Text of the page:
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  • This video is going to bit different to my usually videos, but I want to talk about material

  • properties and the words that we use to describe them, this is information you are going to

  • need to fully understand future videos.

  • By the end of this video I want you to understand 6 key words we use to describe material.

  • These are stiff, strong, ductile, brittle, tough and hard.

  • With this words you will be able to describe pretty much any material and better understand

  • why certain materials are used in different applications.

  • More technical videos like this will be uploaded to my second channel from now on, which you

  • can subscribe to by following this link.

  • First we are going to learn what a tensile test is.

  • A tensile test is a fundamental test in material mechanics.

  • It’s performed by pulling a sample of material apart until failure, while measuring the force

  • and displacement.

  • It provides us with something called a stress/strain curve.

  • In this scenario the stress is defined by the force applied to the test sample divided

  • by the cross-sectional area.

  • This gives us units of Newtons per metre squared, which you may recognise as the metric unit

  • for pressure Pascals.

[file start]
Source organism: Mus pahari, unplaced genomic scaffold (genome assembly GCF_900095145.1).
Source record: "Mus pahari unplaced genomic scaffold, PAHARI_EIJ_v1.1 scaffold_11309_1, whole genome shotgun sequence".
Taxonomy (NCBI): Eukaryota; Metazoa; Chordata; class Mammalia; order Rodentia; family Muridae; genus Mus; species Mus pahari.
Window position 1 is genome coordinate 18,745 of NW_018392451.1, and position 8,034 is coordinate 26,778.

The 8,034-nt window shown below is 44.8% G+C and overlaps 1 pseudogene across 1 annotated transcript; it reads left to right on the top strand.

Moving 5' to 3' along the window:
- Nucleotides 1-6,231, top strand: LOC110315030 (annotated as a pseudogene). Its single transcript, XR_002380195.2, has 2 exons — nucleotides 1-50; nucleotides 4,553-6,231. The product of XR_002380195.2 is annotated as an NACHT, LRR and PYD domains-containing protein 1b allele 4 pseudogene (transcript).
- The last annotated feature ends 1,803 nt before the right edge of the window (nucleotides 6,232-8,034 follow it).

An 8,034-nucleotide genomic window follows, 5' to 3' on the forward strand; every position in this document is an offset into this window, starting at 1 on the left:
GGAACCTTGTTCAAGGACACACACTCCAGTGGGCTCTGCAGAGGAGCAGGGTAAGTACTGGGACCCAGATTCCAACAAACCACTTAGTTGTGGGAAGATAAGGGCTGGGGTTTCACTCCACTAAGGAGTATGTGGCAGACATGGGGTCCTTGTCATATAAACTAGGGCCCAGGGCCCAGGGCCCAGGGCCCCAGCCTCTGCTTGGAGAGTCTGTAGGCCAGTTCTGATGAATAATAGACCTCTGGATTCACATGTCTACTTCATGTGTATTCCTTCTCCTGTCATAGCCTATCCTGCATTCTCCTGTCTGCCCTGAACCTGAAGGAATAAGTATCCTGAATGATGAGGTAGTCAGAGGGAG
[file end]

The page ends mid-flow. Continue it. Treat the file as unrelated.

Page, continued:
• Stress goes on the Y-Axis.

  • Strain describes how much deformation has occurred with that applied force and it is

  • found by dividing the change in length by the original length.

  • This is placed this on the x axis.

  • Let’s watch this test again and see what information we can get from the stress/strain

  • graph.

  • As the stress rises the material begins to deform, this initial linear region is elastic

  • deformation.

  • That means that if we remove the force the material will regain its original shape, think

  • of how a rubber band can be deform hugely and still come back to it’s original shape.

  • The end of this linear elastic deformation is marked by the yield point, from here out

  • any additional stress will cause permanent deformation.

  • This is called plastic deformation.

  • The stress continues to rise until it hits the ultimate tensile strength point.

  • This is the ultimate strength of the material, the most stress it can handle.

  • From here less stress is needed as the material begins to decrease in cross section, which

  • you can see happening here, this is called necking.

  • This continues until the material fractures.

  • We can get a lot of really useful information from this graph, the first is Young’s Modulus,

  • otherwise known as the elastic modulus.

  • This describes how stiff the material is and it is obtained by finding the slope of this

  • linear region.

  • A steeper slope means a stiffer material, for example a high carbon steel may look like

  • this.

  • Whereas a flexible material with a low Young’s modulus, like rubber would look like this.

  • This graph is not to scale, but it should give you an idea of how this information is

  • represented.

  • Young’s modulus is one of the most used properties in engineering as we can use it

  • to predict deflection in a huge range of scenarios.

  • Yield strength and ultimate tensile strength are two other important properties.

  • An engineer will divide the yield or ultimate strength by the safety factor to achieve the

  • max allowable stress, which is used to influence the design of the product.